US Open champ doesn't want career to be single act
Life sure has changed since Graeme McDowell's surprise victory at the U.S. Open last month.
He can't begin to count how many congratulatory e-mails, voice mails and text messages he's gotten, and one of Greg Norman's people just asked for his number so the Shark can give him a shout. He's already shaken enough hands at the British Open to have a future career as a politician - and it's only Tuesday.
But all this love can come at a price. While a few first-timers have gone on to quickly add another major title (see: Padraig Harrington), the list of those who've done little else of significance is much, much longer.
''I'm very aware of the pitfalls - complacency, expectation levels, really trying to change my game now that I'm a major champion, there's all kinds of mistakes that guys have made in the past,'' McDowell said. ''I feel like I've got some good processes and some good work ethics going on, and it's important that I do that.
''It's difficult to put Pebble Beach behind me, and I don't want to put it behind me because I'm enjoying every second of it and it's been an amazing experience,'' he added. ''But I've got to look forward to the rest of the season. I've got some big goals I want to achieve.''
Pick which of the many young, talented Europeans would win a major, and McDowell's name probably wouldn't have been first on the list. The 30-year-old has spent most of his time on the European Tour since turning professional in 2002, and the closest he came to a win on the PGA Tour before the U.S. Open was a tie for second at Bay Hill in 2005.
He just made it onto the automatic exemption list for Pebble Beach by cracking the top 50 in the world - No. 49, to be exact, after finishing tied for 28th at the BMW PGA Championship in England.
But McDowell played solidly at Pebble Beach, and was steely enough to hold off some of the world's best; Ernie Els finished third, while Phil Mickelson and Tiger Woods tied for fourth.
''His game is suited really well for the majors, anyway,'' said Rory McIlroy, McDowell's good friend and fellow Northern Irishman. ''He doesn't do anything wrong. He makes a lot of pars, gives himself lots of chances. And he's got a great short game. ... I had sort of viewed winning majors as this higher level, and it just made me realize that it wasn't. You just needed to play well in the right week, and have a few things go your way.''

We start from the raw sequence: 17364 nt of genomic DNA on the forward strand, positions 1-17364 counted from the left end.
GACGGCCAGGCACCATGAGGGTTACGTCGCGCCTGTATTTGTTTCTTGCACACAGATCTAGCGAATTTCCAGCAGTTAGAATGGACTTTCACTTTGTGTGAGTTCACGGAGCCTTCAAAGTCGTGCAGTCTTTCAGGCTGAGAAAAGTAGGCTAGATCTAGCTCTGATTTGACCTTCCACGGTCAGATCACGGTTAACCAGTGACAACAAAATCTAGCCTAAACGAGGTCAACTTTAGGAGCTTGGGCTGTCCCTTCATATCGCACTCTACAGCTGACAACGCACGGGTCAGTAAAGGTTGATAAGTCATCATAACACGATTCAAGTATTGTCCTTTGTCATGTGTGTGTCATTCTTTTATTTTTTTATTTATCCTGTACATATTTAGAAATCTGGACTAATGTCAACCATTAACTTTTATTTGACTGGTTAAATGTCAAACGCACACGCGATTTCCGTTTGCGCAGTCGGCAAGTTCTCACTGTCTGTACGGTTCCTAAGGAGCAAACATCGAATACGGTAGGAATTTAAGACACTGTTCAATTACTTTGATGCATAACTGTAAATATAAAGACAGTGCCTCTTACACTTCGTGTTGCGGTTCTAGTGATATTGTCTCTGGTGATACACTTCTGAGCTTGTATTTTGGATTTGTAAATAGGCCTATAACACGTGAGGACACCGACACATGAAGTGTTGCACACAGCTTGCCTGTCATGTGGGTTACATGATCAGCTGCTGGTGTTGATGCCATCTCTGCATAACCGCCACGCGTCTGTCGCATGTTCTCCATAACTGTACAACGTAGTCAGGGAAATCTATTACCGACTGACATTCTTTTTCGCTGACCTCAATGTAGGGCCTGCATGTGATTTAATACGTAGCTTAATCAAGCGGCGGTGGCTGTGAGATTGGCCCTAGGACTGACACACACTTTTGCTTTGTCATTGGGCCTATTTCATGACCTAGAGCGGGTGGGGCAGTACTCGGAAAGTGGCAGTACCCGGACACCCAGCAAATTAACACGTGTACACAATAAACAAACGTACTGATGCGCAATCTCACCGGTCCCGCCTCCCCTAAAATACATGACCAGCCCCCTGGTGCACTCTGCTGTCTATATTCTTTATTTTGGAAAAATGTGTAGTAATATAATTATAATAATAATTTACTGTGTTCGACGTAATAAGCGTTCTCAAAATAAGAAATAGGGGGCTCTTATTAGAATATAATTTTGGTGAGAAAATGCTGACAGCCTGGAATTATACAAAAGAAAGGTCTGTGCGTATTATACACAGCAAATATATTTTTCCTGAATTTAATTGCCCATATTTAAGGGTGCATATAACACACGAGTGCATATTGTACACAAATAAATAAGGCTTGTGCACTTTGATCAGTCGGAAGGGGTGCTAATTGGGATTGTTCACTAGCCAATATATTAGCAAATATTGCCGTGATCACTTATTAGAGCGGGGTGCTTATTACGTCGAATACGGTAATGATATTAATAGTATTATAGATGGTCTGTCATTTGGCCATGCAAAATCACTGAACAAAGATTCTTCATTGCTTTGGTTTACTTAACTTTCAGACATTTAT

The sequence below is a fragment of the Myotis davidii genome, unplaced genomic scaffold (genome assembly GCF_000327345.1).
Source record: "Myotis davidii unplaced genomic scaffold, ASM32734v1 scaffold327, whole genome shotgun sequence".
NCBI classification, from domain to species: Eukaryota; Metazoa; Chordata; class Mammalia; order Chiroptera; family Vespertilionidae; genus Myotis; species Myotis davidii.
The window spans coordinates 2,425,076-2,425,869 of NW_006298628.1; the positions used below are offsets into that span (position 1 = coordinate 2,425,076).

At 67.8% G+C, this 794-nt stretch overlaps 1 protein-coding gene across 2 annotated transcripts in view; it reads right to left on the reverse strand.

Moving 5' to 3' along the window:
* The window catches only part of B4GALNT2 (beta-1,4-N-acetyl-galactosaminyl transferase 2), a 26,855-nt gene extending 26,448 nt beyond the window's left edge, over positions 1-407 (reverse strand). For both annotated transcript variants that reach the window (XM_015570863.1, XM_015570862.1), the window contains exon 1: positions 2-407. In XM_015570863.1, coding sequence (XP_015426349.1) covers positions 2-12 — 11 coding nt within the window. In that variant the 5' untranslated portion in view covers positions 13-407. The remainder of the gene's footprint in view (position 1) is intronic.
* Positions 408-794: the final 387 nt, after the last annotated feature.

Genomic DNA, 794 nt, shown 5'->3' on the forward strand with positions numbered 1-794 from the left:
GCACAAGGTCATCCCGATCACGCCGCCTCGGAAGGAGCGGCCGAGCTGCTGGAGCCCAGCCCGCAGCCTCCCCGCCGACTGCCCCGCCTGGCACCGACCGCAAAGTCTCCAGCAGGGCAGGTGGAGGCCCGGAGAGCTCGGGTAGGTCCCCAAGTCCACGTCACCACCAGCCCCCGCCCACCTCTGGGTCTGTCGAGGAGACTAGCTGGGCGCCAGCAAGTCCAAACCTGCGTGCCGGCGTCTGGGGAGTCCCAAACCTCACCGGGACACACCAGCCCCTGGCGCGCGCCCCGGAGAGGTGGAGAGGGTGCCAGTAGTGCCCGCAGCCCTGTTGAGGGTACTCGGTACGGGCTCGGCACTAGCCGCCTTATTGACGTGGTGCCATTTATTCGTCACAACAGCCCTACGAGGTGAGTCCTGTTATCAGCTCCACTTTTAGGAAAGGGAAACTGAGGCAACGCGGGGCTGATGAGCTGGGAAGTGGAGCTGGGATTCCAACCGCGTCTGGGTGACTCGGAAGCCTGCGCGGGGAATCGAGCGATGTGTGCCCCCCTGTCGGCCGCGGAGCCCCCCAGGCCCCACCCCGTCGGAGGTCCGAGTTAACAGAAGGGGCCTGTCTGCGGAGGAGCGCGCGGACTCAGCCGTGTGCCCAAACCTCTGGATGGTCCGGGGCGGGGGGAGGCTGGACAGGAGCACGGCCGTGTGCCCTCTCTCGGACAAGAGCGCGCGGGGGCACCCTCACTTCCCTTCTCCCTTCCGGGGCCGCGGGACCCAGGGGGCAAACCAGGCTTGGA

If McDowell is to win another major, a British Open would seem to suit him best. He opened with a 66 to take the first-round lead at Royal Liverpool in 2006, and was two shots out of the lead going into the weekend at Royal Birkdale in 2008. (He then blew up with an 80 in the third round.) In his only British Open at St. Andrews, McDowell tied for 11th and shot par or better for all but one round.
At the 2004 Dunhill Links, he shot a 62 on the Old Course.
Oh, McDowell also happens to be from Portrush, a city on Northern Ireland's northern coast where the weather is very similar to St. Andrews. The gorgeous, sun-kissed skies that have lingered above the Old Course the last few days were expected to give way to rain and wind later Tuesday, with the weather staying miserable through the weekend.
''When the wind blows and it starts raining, people always say to me, 'Geez, you must love this.' I hate it the same as everyone else does,'' McDowell said. ''But yeah, I grew up in it, and maybe I've got the kind of game that can deal with it a little bit more.''
McDowell got to brush up on his British Open game last weekend at the Scottish Open, where he tied for 21st.
''I was hitting balls in the rain last week at Loch Lomond thinking, this could stand me in good stead for next week,'' he said. ''Obviously the forecast is pretty changeable around here, you never know to expect on a day-to-day basis, but you've got to be prepared for anything this tournament can throw at you.
''I've got all kinds of wet gear and cashmere and woolly hats and mittens, and we're ready for anything the course is going to throw at us this week.
Not to mention all those distractions that go along with his newfound celebrity.
''My preparation remains exactly the same,'' McDowell said. ''Obviously coming here as the U.S. Open champion is a special feeling. (But) I think it's important that I remain the same guy.''